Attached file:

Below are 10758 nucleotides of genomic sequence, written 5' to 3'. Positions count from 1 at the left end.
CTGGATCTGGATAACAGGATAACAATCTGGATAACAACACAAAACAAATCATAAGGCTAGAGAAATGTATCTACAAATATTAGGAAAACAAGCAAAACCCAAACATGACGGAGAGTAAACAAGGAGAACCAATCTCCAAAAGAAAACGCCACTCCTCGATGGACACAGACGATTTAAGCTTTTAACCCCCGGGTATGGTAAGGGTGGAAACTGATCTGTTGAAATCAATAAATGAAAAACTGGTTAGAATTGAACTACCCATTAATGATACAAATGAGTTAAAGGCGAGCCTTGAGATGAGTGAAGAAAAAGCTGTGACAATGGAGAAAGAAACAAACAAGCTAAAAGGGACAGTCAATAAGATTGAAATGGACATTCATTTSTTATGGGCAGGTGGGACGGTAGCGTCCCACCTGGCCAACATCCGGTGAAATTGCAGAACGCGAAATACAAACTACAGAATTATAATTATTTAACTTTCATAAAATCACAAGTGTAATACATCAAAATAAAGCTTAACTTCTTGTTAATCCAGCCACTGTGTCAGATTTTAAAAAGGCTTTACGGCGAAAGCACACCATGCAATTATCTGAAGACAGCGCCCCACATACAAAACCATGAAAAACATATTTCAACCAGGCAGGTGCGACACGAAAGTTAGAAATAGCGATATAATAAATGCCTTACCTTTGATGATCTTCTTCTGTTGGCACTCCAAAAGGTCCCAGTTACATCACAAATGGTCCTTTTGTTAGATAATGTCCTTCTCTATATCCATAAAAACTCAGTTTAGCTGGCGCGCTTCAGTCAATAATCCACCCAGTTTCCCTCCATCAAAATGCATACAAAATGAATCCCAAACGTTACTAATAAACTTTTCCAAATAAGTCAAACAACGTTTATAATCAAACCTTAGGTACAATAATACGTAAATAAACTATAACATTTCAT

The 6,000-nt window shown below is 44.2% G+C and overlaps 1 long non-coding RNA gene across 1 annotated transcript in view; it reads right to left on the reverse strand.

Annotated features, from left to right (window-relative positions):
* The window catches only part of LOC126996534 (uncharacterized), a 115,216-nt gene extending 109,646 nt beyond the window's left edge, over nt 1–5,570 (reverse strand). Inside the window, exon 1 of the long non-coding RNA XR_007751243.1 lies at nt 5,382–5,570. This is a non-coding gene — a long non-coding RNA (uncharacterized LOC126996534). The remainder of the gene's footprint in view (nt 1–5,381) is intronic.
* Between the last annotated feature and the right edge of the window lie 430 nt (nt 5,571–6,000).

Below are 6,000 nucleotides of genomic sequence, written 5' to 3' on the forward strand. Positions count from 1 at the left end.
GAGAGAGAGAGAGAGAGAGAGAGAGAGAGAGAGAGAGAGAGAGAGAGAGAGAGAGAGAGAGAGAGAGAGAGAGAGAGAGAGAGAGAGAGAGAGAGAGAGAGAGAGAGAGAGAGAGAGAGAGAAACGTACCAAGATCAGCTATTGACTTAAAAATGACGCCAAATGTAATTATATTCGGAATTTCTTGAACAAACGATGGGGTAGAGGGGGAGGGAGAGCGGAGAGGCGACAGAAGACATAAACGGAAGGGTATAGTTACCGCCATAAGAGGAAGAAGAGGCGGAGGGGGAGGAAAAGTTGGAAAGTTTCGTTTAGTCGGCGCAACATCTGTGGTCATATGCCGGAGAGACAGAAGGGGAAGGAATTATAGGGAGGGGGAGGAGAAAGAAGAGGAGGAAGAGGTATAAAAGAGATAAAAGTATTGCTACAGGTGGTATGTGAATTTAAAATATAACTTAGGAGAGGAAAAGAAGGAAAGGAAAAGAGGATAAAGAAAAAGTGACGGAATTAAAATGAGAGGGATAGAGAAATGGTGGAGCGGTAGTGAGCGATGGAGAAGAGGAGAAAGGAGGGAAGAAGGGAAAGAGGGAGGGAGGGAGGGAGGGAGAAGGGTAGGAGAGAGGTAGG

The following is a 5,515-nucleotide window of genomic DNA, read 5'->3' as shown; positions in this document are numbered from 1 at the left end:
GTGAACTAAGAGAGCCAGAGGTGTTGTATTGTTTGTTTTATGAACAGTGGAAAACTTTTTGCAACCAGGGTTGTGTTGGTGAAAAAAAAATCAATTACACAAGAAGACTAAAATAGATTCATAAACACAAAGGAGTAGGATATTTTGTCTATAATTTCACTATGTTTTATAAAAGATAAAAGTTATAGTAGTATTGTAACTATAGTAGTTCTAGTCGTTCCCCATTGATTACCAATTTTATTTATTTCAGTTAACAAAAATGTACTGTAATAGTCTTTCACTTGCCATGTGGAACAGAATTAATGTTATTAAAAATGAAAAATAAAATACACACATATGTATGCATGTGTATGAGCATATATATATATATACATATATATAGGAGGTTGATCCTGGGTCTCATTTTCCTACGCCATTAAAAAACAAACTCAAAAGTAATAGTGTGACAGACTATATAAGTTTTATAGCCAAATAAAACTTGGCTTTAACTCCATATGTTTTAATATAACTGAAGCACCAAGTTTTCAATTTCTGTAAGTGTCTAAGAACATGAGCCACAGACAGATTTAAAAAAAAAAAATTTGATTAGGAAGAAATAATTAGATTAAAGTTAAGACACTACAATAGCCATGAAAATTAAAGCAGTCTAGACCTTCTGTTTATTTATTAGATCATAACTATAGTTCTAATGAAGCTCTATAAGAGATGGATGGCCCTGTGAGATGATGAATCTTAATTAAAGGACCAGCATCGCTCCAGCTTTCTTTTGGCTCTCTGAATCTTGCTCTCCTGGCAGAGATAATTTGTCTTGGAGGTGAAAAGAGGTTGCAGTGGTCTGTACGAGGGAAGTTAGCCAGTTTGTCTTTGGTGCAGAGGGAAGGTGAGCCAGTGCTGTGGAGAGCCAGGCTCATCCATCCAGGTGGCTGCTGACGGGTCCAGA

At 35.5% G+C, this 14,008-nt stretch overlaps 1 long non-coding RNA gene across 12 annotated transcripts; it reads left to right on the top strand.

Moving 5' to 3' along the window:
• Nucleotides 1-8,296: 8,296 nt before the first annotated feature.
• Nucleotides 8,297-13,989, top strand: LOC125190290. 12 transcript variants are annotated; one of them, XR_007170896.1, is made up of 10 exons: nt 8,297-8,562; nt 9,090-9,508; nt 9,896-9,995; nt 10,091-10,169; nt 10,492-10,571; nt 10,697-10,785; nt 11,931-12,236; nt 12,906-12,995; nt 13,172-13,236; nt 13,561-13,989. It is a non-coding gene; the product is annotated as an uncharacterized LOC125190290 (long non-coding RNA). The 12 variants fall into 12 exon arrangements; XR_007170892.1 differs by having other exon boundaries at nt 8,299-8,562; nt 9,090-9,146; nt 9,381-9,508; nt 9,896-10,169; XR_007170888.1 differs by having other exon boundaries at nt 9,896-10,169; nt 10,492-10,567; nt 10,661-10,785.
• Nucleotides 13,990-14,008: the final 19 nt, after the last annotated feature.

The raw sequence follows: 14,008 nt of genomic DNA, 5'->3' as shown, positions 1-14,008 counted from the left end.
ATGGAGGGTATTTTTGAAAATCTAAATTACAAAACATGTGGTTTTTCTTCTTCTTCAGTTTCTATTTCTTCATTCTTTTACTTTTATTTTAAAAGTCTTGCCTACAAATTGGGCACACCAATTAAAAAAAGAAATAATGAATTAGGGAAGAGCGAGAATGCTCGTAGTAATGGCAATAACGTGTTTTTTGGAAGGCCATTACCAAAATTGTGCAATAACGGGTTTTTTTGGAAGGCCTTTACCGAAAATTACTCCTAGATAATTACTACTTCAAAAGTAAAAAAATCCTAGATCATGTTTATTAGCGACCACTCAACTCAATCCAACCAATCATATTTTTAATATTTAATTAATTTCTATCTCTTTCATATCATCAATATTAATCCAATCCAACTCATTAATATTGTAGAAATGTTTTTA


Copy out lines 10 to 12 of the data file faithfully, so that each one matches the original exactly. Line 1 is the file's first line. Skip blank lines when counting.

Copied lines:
GTGAACTAAGAGAGCCAGAGGTGTTGTATTGTTTGTTTTATGAACAGTGGAAAACTTTTTGCAACCAGGGTTGTGTTGGTGAAAAAAAAATCAATTACACAAGAAGACTAAAATAGATTCATAAACACAAAGGAGTAGGATATTTTGTCTATAATTTCACTATGTTTTATAAAAGATAAAAGTTATAGTAGTATTGTAACTATAGTAGTTCTAGTCGTTCCCCATTGATTACCAATTTTATTTATTTCAGTTAACAAAAATGTACTGTAATAGTCTTTCACTTGCCATGTGGAACAGAATTAATGTTATTAAAAATGAAAAATAAAATACACACATATGTATGCATGTGTATGAGCATATATATATATATACATATATATAGGAGGTTGATCCTGGGTCTCATTTTCCTACGCCATTAAAAAACAAACTCAAAAGTAATAGTGTGACAGACTATATAAGTTTTATAGCCAAATAAAACTTGGCTTTAACTCCATATGTTTTAATATAACTGAAGCACCAAGTTTTCAATTTCTGTAAGTGTCTAAGAACATGAGCCACAGACAGATTTAAAAAAAAAAAATTTGATTAGGAAGAAATAATTAGATTAAAGTTAAGACACTACAATAGCCATGAAAATTAAAGCAGTCTAGACCTTCTGTTTATTTATTAGATCATAACTATAGTTCTAATGAAGCTCTATAAGAGATGGATGGCCCTGTGAGATGATGAATCTTAATTAAAGGACCAGCATCGCTCCAGCTTTCTTTTGGCTCTCTGAATCTTGCTCTCCTGGCAGAGATAATTTGTCTTGGAGGTGAAAAGAGGTTGCAGTGGTCTGTACGAGGGAAGTTAGCCAGTTTGTCTTTGGTGCAGAGGGAAGGTGAGCCAGTGCTGTGGAGAGCCAGGCTCATCCATCCAGGTGGCTGCTGACGGGTCCAGA

At 35.5% G+C, this 14,008-nt stretch overlaps 1 long non-coding RNA gene across 12 annotated transcripts; it reads left to right on the top strand.

Moving 5' to 3' along the window: